Halacha for Thursday 27 Tishrei 5781 October 15 2020

Speaking Between Washing One’s Hands and the “Hamotzi” Blessing

Question: Is one permitted to speak between washing one’s hands and reciting the Hamotzi blessing?

Answer: The Gemara in Masechet Berachot (42a) states: “Immediately following hand-washing, one must recite the blessing.” The Rishonim disagree as to the explanation of this Gemara: The Rambam explains that the words of the Gemara refer to Mayim Acharonim (“Final Waters”) which follow the meal and this means that one may not interrupt between Mayim Acharonim and Birkat Hamazon. However, between Netilat Yadayim and the Hamotzi blessing, one may speak according to the Rambam’s opinion.

Some explain that the Gemara refers to Netilat Yadayim prior to the meal and thus, the Hamotzi blessing must immediately follow the hand-washing without any interruption of speech in between them. The Tur (authored by Rabbeinu Yaakov son of Rabbeinu Asher) writes that his father, the Rosh, was accustomed not to speak even between the initial hand-washing and the Hamotzi blessing.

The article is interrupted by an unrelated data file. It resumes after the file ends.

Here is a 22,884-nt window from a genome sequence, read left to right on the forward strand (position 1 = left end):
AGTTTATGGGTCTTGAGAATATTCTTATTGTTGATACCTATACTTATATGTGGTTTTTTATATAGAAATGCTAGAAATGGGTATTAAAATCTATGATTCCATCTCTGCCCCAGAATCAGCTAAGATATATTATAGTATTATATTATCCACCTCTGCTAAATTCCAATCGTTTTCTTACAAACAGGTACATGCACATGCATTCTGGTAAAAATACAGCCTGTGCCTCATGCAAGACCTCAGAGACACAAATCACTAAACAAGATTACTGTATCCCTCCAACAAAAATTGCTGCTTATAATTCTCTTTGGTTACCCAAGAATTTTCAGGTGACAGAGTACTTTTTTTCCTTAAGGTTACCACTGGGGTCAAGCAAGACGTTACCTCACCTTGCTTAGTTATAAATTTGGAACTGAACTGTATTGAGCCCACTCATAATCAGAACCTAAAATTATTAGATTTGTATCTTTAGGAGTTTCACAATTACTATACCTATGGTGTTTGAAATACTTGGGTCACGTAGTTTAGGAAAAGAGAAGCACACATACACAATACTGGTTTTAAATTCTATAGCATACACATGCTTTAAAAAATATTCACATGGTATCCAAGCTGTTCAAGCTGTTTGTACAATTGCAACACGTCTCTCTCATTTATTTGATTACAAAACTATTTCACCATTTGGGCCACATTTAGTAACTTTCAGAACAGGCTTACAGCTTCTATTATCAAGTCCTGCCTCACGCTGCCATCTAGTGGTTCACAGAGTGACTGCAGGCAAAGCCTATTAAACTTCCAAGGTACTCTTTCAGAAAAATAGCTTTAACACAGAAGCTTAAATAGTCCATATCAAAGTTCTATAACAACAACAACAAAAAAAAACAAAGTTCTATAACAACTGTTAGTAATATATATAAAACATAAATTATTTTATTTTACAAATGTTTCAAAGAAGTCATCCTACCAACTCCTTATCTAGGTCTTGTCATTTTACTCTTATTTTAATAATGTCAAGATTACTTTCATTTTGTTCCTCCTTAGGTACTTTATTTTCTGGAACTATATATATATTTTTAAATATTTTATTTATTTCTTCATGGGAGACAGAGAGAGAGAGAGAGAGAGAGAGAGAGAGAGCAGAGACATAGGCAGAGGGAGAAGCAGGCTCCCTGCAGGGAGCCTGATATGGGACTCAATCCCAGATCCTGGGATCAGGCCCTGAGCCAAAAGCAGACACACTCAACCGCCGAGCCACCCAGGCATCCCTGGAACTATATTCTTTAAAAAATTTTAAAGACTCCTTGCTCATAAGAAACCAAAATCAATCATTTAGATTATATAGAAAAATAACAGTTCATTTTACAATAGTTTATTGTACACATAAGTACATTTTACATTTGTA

The Talmud Yerushalmi states: “If one does not interrupt between washing his hands and blessing, the Satan does not prosecute regarding that meal.” The simple meaning of the Yerushalmi seems to be referring to interrupting between the hand-washing before the meal and the Hamotzi blessing, for it says there that “the Satan does not prosecute regarding that meal,” which seems to imply that it is referring to the meal one is about to begin, i.e. that this refers to interrupting between the hand-washing before the meal and the Hamotzi blessing. Nevertheless, the phrase, “The Satan does not prosecute regarding that meal,” can also be understood as referring to the previous meal, meaning that one will not be harmed by the foods one has already eaten. There are sources for this explanation in several places throughout the Talmud Yerushalmi.

After quoting the words of the Poskim and the Talmud Yerushalmi regarding this topic, Maran Ha’Bet Yosef (Chapter 166) concludes, “It is therefore preferable to be careful with regards to the hand-washing prior to the meal as well.” His words, “It is therefore preferable to be careful,” seem to imply that according to the letter of the law, the Halacha follows the view of the Rambam that one may speak between Netilat Yadayim and the Hamotzi blessing. Nevertheless, it is preferable not to speak at all between Netilat Yadayim and the Hamotzi blessing. This is indeed the ruling of Maran Rabbeinu Ovadia Yosef zt”l.

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